Post-thrills, chill. Buffalo RiverWorks built the first ever fully functioning brewery within an existing grain silo that supplies the entertainment center’s four bars. When the sun’s out, RiverWorks Beer Garden—carved from the ruins of former grain silos—is hard to resist.

Further up the river, Silo City hosts poetry readings, theatrical performances, concerts and a host of other seasonal events, many of them within the incredible acoustics of the cavernous silos. And Duende, a bar and restaurant built in the shadow of the grain silos, is the perfect spot to wet your whistle after a day of exploring.

If seeing Lake Erie is on your family’s to do list, rent bikes and cross the Buffalo River on the Queen City Bike Ferry. You’ll find great walking and biking trails along the shoreline of the Outer Harbor, from the 1833 Buffalo Lighthouse to Buffalo Harbor State Park. When you’re ready to take a load off, you can watch the sunset over Lake Erie from the Wilkeson Pointe beer garden.

Photo Credit: Torn Space Theatre and Mark Duggan

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Winter woes? More like winter whoas! Thousands of locals and visitors spend hours each winter on the waterfront at Ice at Canalside. This 35,000-square-foot ice rink—one of the largest in the Northeast—features skating, curling, and ice bumper cars. But the scene-stealer may be the Ice Bikes of Buffalo—manufactured right in Western New York and featuring a stainless steel frame with blades that allows anyone from 8 to 80 to seamlessly glide and pedal along the ice.

The Ice at Canalside is built upon a historic replica of The Erie Canal, which ended along the Buffalo waterfront upon its completion in 1825. Experience a true past-meets-present moment, riding your Buffalo-made ice bike on a recreated portion of the canal.

If you have at least four people in your group, or if you just happen to make some friends on the ice, you can rent a lane for curling. Rentals include an instructor (just in case you didn’t grow up with a slider in your hand) and all the equipment that you need for a good-natured competition on the ice.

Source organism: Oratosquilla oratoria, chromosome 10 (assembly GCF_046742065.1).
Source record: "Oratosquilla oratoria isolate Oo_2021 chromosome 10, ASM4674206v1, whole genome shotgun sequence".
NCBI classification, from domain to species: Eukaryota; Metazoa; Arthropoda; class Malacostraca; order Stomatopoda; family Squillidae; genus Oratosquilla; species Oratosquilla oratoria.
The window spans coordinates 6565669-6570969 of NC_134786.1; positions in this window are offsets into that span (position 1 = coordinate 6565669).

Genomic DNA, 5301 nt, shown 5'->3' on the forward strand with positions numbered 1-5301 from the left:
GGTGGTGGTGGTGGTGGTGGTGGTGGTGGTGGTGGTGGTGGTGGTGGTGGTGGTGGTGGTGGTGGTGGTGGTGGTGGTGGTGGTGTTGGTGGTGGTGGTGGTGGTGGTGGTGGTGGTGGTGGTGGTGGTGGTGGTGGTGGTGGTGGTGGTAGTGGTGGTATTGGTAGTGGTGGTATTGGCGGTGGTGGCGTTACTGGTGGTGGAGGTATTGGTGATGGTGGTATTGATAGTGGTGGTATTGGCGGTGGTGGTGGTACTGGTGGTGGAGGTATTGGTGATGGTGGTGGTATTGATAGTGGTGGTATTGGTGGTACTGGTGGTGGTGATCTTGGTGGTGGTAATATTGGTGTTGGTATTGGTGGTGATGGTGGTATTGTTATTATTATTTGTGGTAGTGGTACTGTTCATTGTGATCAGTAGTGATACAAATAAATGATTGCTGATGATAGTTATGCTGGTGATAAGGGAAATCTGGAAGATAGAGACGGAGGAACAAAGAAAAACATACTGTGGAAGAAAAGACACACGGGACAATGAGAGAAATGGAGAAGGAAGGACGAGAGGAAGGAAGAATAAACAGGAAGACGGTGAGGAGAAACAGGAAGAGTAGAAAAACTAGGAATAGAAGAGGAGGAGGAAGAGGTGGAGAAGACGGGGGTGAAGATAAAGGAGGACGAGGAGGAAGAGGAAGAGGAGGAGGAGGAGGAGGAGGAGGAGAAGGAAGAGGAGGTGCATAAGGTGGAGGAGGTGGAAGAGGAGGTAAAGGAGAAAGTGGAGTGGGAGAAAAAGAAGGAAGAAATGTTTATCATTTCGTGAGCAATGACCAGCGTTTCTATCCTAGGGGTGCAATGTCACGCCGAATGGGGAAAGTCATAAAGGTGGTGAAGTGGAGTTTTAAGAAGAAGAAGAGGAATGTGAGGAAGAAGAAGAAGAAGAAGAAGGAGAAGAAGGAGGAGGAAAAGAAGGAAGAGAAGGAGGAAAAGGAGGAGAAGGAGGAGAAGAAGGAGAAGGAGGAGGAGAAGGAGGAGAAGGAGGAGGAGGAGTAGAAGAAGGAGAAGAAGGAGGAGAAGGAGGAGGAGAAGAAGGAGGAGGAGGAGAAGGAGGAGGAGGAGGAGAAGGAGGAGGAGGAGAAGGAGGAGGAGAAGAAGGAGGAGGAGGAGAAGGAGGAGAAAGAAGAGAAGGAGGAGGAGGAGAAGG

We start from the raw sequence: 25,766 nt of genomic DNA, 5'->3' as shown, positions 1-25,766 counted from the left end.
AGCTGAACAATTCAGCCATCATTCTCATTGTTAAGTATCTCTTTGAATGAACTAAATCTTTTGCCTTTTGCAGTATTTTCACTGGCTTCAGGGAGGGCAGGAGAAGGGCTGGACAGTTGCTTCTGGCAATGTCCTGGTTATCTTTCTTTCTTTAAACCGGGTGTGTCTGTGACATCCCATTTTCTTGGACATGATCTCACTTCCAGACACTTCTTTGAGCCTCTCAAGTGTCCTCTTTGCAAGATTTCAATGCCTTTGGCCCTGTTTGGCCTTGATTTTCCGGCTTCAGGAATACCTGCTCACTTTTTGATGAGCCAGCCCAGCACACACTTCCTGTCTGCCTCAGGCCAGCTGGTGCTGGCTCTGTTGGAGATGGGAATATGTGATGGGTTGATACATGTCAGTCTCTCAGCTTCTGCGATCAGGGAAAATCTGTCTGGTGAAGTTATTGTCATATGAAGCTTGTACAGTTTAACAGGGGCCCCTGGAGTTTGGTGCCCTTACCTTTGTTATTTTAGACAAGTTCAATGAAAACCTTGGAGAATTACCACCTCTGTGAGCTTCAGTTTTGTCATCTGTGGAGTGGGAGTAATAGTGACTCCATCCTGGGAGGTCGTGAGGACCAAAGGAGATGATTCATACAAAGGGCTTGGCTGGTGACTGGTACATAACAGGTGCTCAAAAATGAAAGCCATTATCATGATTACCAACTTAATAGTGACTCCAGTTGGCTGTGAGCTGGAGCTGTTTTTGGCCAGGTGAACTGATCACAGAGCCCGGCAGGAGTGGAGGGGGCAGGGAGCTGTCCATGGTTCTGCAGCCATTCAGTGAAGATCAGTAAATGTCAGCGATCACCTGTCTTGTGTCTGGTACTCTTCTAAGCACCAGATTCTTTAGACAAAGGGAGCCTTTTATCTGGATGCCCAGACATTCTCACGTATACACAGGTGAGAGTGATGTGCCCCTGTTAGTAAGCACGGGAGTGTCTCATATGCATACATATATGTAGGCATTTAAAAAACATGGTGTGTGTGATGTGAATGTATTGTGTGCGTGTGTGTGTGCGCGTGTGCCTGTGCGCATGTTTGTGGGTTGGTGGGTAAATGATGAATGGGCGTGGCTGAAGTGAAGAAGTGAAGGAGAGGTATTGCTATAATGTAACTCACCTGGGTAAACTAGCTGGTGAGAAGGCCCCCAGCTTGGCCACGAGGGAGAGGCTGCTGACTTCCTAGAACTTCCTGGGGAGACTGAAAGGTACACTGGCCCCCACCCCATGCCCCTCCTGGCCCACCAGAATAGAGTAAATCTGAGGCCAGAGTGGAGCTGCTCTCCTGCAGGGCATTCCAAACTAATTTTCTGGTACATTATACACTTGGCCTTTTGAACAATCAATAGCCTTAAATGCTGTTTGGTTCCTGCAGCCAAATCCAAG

Experience a true

Check out Southern Tier Brewing Co. after you’ve worked up an appetite. This two-story craft brewery with dozens of television screens serves stick-to-your-ribs bar food right next to the rink—well deserved even if you spent more time slipping on the ice than gliding.  Or grab a steaming cup of hot cocoa at the Tim Horton’s across the street. The restaurant honors the legacy of Tim Horton as both a Buffalo Sabre and a businessman, and you can take in a slice of Buffalo history while you warm up before heading back out to the rink.

Had enough of the cold? Head inside to the Explore & More The Ralph C. Wilson JR. Children’s Museum. Four floors of interactive exhibits and play zones will give your family plenty of room to stay active indoors. Encourage your kids to learn creatively through imagination and exploration—you might even learn a thing or two about the Buffalo region’s history, geography, culture, agriculture, architecture, athletics, commerce and innovation yourself!

From experiencing the most powerful waterfall in North America to riding an ice bike and launching from the top of a grain silo on a zipline, Buffalo is a place where “seize the day” is a year-round rallying cry.

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Visit Buffalo Niagara

Visitor Information: 800.283.3256

Main Office: 716.852.0511

Main Fax: 716.852.0131

403 Main Street, Suite 630
Buffalo, New York 14203-1496